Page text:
(HealthDay News) -- Carpal tunnel syndrome occurs when inflammation affects tissue and a nerve that runs from the forearm to the fingers through a tunnel-like formation of bones in the wrist.

Long-term repetitive use of the hand can play a role in developing carpal tunnel syndrome, as well as person's age, heredity, hormonal changes and certain medical conditions.

How do you know if you have carpal tunnel? The American Academy of Orthopaedic Surgeons offers this list of classic symptoms:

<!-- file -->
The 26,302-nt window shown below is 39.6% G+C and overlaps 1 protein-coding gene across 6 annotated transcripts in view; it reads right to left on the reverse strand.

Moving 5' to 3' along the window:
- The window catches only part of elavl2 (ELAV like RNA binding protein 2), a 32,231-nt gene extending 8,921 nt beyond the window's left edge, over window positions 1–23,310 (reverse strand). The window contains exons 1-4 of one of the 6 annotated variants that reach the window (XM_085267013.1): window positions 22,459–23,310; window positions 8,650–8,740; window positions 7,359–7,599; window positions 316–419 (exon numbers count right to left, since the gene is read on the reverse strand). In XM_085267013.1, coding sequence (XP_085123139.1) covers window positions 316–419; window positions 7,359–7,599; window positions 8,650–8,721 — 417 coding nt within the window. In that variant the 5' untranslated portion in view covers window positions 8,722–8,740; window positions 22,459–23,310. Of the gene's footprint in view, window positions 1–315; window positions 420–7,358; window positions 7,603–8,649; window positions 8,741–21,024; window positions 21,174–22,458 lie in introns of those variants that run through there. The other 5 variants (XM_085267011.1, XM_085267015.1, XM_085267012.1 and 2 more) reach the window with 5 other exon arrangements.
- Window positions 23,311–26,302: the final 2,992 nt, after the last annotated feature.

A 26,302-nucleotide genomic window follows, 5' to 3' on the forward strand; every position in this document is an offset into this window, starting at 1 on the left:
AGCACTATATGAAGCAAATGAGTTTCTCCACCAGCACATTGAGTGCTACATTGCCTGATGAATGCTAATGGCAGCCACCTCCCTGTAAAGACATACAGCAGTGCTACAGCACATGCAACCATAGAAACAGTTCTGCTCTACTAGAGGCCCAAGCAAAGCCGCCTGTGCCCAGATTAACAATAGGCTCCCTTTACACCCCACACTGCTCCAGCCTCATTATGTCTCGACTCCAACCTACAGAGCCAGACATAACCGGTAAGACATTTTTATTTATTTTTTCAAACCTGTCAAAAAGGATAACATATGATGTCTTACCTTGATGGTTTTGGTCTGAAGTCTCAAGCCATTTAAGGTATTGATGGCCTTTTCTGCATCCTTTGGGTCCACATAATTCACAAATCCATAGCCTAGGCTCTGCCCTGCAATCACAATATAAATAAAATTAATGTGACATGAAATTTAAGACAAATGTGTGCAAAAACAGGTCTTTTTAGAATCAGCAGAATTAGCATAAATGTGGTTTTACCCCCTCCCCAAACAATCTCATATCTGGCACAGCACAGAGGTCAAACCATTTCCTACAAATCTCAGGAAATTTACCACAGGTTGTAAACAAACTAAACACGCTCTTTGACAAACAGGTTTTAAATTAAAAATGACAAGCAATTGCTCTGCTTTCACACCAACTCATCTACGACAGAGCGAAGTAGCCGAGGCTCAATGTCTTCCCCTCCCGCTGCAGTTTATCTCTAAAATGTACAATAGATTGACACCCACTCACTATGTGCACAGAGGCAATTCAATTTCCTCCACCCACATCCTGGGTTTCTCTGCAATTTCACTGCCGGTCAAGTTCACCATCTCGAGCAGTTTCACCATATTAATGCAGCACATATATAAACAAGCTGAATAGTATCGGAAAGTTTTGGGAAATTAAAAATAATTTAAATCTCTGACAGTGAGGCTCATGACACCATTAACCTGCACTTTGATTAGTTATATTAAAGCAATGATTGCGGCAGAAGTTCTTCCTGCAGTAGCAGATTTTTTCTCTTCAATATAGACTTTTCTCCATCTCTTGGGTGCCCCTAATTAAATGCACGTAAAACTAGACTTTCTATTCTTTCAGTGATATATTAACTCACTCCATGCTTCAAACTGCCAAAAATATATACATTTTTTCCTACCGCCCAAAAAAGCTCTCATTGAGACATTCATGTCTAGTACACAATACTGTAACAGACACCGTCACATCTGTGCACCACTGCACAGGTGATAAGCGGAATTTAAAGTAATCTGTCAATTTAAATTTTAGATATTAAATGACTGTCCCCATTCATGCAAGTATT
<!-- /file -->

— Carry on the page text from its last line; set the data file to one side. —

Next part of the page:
• Numbness, tingling or pain, especially on the thumb side of the hand.
  • A false feeling of being shocked, especially affecting the thumb and nearby fingers.
  • Pain that radiates toward the shoulder.
  • In severe cases, muscles at the base of the thumb become noticeably distorted.